Liquid-cooled engines can be operated in flight at the same fuel consumption figures achieved on the test stand. Air-cooled engines generally require a richer mixture to keep head temperatures down to acceptable levels during takeoff and climb, and during extreme warm-weather operation.
Another factor concerns the high-power use of the rotary engine — in other words, its ability to produce high power from a small, light engine. The high-power density makes air cooling difficult and expensive. At some power level, the rotating-combustion, air-cooled engine will become cooling limited.
In response to the favorable results from rotary research, National Aeronautics and Space Administration (NASA) announced a five-year, $15 to $20 million engine-research program to examine conventional, turbine, diesel and rotating-combustion engines with a view toward extensive improvements in durability, power and economy.
Curtiss-Wright is included in the funding to develop an advanced rotary-combustion engine based on the RC 2-75 prototype engine. One of the NASA requirements is the ability of each engine to develop 250 cruising hp at 25.000 feet. To meet this requirement, the RC 2-75 two-rotor configuration was originally studied with turbo-supercharging added to the basic engine.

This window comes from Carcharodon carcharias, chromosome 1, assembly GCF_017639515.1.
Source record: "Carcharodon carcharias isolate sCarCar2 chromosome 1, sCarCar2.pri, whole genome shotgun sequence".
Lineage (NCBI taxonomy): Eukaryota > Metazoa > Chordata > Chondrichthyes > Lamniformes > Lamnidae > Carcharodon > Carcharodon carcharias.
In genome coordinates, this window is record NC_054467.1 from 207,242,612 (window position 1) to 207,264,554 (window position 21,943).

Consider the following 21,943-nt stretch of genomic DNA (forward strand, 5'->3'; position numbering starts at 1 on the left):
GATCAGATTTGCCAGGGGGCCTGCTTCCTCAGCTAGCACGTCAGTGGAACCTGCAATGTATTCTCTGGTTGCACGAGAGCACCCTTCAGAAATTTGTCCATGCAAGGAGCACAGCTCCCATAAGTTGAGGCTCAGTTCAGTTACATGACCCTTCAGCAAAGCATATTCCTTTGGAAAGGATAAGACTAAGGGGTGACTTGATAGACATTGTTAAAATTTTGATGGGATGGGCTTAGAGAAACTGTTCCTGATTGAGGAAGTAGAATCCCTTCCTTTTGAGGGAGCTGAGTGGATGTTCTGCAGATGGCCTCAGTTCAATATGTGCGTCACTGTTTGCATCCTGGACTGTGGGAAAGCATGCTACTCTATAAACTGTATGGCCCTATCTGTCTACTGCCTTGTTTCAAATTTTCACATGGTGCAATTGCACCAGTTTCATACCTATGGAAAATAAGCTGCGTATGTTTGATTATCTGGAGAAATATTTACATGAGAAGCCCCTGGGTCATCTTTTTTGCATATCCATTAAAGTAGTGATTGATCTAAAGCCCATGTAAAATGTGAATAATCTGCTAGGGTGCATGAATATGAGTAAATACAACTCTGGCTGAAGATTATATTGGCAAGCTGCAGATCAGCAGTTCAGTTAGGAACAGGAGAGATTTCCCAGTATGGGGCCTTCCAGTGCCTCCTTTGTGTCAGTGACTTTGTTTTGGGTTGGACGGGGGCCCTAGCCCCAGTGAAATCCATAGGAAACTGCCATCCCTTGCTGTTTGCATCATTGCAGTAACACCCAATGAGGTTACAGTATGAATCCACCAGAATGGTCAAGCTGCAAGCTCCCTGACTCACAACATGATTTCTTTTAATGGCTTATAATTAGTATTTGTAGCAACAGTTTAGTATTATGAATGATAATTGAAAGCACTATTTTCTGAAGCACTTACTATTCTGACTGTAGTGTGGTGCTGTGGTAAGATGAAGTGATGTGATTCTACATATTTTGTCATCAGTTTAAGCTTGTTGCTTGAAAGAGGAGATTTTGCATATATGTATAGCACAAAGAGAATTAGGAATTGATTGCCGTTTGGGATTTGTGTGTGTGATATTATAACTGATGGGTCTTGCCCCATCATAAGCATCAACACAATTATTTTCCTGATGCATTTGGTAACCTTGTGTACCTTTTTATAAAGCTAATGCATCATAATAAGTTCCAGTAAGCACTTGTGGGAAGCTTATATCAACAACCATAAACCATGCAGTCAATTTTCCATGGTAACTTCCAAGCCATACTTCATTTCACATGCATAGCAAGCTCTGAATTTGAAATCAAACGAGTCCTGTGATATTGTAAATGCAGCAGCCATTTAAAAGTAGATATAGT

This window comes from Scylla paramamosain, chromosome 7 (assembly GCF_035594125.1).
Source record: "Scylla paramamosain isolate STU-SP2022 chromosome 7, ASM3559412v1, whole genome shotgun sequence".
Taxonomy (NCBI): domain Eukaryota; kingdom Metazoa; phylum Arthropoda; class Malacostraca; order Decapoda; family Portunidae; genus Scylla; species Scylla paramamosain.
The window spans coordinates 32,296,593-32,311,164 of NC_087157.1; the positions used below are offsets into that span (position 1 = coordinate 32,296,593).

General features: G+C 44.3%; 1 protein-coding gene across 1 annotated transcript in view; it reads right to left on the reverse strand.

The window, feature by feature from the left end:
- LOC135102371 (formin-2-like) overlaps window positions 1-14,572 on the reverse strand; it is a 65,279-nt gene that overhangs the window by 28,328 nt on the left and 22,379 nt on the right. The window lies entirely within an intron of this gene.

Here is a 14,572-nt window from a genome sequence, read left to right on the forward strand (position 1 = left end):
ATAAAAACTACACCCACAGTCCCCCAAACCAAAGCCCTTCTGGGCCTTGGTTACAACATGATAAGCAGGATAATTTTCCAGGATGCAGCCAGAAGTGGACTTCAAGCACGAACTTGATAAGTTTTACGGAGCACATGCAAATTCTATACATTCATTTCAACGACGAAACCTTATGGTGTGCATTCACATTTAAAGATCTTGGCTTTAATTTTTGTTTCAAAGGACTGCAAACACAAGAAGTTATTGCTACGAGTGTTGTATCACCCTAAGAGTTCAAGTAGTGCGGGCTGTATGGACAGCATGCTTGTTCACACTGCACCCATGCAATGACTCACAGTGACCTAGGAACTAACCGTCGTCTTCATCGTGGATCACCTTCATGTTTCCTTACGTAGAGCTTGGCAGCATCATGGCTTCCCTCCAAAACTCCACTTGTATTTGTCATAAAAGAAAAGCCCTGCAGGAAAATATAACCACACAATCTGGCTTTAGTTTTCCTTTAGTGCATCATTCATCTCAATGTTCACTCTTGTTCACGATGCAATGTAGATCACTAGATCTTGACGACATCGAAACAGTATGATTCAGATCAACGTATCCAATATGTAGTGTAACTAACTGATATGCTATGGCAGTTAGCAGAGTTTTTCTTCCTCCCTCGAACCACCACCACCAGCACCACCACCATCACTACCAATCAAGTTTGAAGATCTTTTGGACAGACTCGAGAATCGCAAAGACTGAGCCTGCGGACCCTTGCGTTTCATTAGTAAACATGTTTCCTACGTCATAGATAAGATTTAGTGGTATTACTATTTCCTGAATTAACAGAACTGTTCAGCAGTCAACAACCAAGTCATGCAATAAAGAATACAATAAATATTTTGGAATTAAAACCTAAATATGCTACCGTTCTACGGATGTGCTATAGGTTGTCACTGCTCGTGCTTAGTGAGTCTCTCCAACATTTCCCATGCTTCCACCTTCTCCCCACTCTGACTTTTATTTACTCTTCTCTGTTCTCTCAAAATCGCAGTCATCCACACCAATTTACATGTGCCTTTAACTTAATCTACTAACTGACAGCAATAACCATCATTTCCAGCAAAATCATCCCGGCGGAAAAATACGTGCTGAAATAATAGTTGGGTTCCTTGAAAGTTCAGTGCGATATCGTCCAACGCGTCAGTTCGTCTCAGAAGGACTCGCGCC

Six objectives of the NASA program have been identified:
Engine efficiency and performance improved with a specific fuel consumption goal of .38 pounds per horsepower per hour. (Current engines primarily are in the .5 Ib./hp/hr. range.)
Efficient operation on 100/130 aviation fuel and one or more alternative fuels — jet. diesel. unleaded auto gas or low distillate.
Low exhaust emissions.
Manufacturing costs comparable to or less than present aircraft engines.